Saturday, May 15, 2021

Review: All the Devils are Here by Louise Penny

by Louise Penny
Release Date: September 1st 2020
2020 Minotaur Books
Kindle Edition; 439 Pages
ISBN: 978-1250145239
Genre: Fiction / Mystery
Source: Review copy from publisher
3.5 / 5 Stars
On their first night in Paris, the Gamaches gather as a family for a bistro dinner with Armand’s godfather, the billionaire Stephen Horowitz. Walking home together after the meal, they watch in horror as Stephen is knocked down and critically injured in what Gamache knows is no accident, but a deliberate attempt on the elderly man’s life.

When a strange key is found in Stephen’s possession, it sends Armand, his wife Reine-Marie, and his former second-in-command at the Sûreté, Jean-Guy Beauvoir, from the top of the Tour Eiffel to the bowels of the Paris Archives and from luxury hotels to odd, coded works of art.

It sends them deep into the secrets Armand’s godfather has kept for decades.

A gruesome discovery in Stephen’s Paris apartment makes it clear the secrets are more rancid, the danger far greater and more imminent, than they realized.

Soon the whole family is caught up in a web of lies and deceit. In order to find the truth, Gamache will have to decide whether he can trust his friends, his colleagues, his instincts, his own past. His own family.
My Thoughts
All the Devils are Here is the next instalment in the Armand Gamache police proceduural series, and I was quite happy for the action to take place in Paris, surrounded by Armand's family. Paris is a very important city for the author, and at the end of the previous novel, I was hoping that something like this would happen.  
One of the biggest strengths of this series has always been the character development and the relationships between the characters.  This one focuses more on the dynamics between Daniel and his father, and although I knew there had been difficulties in the past, it wasn't until this book that the relationship has really been explored.  And while, at first, I was sort of skeptical as to the seriousness of the divide between them, as someone who is married to a military man, I could actually see how Daniel's fears developed and grew, to the point where he didn't know how to deal with them and they became a huge issue.  Children's fears, while sometimes trivial to adults, can consume them and overwhelm them and we often forget that in the grand scheme of our daily lives.  And how often have adults reverted to childlike behaviour when confronted when their own parents' shortcoming, or when they don't understand what is happening? I'm not saying I enjoyed this drama as it felt a bit forced and juvenile, but misunderstandings happen for years in families for reasons no one knows, sometimes for just the simplest things. 
I love Armand as a character, but one of my criticisms over the years is that he is too perfect, too controlled.  I like flawed characters which I why I have always been more fond of Jean-Guy than Armand as he is impulsive, learning to develop the absolute control that Armand displays all the time, thinking it's a flaw when it's human nature.  To be highly intelligent, highly perceptive, highly in control of a situation does not mean you don't lose you &)) once in a while when things are tough.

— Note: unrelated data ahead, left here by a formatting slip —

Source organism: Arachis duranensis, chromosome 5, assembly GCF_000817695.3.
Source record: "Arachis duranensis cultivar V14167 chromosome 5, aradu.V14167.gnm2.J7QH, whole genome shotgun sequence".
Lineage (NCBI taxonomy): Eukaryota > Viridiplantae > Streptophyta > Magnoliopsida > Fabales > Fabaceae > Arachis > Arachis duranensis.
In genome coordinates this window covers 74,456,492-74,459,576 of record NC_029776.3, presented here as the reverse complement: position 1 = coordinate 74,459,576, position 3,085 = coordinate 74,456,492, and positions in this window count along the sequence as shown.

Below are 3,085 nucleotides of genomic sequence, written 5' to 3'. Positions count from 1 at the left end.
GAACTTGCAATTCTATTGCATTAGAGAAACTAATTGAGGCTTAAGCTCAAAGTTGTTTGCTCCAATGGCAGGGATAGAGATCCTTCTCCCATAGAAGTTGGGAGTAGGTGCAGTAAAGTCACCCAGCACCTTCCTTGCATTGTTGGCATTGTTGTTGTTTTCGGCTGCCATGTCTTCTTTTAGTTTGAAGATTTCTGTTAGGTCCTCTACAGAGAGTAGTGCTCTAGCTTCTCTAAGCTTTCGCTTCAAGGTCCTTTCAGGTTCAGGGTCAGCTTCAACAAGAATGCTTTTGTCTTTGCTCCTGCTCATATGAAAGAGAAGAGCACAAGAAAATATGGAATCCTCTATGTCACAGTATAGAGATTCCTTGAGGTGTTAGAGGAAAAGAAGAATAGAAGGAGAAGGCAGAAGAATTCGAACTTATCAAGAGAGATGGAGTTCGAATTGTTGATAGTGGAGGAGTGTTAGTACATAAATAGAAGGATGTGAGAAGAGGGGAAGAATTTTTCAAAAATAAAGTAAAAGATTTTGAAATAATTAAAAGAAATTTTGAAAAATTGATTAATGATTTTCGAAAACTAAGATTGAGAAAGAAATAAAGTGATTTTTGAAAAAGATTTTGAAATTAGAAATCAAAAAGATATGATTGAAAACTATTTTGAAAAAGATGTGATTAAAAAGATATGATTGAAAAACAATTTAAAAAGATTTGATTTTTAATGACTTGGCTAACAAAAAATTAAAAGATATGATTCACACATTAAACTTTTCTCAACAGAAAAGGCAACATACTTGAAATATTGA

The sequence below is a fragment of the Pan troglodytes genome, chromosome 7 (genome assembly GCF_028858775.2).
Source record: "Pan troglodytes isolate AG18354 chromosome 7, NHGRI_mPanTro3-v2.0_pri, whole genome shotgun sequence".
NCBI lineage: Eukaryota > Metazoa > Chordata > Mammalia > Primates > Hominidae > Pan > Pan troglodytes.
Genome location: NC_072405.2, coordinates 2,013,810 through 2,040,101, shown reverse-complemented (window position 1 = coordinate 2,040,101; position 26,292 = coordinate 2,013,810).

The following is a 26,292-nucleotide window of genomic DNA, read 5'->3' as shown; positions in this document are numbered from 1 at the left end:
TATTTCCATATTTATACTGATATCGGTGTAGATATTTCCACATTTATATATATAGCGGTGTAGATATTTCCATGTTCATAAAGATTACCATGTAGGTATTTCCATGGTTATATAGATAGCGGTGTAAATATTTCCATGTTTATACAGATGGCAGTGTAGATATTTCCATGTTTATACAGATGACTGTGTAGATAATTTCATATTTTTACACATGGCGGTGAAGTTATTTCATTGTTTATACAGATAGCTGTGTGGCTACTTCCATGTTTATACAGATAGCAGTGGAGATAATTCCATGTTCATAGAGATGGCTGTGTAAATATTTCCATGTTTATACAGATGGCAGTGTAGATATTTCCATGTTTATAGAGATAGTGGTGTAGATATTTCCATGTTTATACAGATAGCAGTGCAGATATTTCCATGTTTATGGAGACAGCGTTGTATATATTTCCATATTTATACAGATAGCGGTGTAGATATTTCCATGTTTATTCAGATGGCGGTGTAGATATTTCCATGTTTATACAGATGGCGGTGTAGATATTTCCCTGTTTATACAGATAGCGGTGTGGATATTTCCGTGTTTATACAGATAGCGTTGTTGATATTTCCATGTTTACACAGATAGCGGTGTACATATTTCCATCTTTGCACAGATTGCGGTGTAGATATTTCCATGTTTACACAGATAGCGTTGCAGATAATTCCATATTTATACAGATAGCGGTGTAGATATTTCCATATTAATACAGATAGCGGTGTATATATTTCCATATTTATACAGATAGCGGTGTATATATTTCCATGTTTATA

So, while the character development has always been a strength, I'm not sure that it really was in this book. For a while now, I have felt like the characters have not really grown, and a lot of their interactions has come to expressions of love and endearments.  Nothing really wrong with that except that it gets tiresome when it is repeated over and over again.  The author's ability to create really quirky characters has lagged the past couple of books, notwithstanding the citizens of Three Pines, who weren't really in this instalment.  
The story line is a bit of a departure from the previous books, and not just because it takes place in France.  The author tries to go global this time, and I don't quite think she pulls it off, but it was interesting none the less.  There are a lot of twists and turns, and there were times I wasn't quite sure who to trust; however, the author's writing style was able to draw me right into the story and keep me glued.  There were times though, when I did shake my head and think, no way, did she actually go there?   Suspension of belief is fast becoming a new norm.  

All the Devils Are Here is an improvement from the previous two books, and I enjoyed the overall story, more due to the author's ability to draw me into the story than the story itself though. I did feel like the overall plot was a bit far-fetched, especially in the last quarter of the book, and I would have liked a bit more between Daniel and his father.  However, I did enjoy the Paris setting of the book and could visualize a lot of the places that were mentioned, but I have to admit I was a bit surprised at the mention of the Resistance and other stuff in this book as the author tends to stray away from popular stuff like that.  But who knows where one of her next story lines is headed and this may be  important? And will I be reading book 17? With baited breath!!


  1. A good review. I'm familiar with the author's name but haven't read any of her work.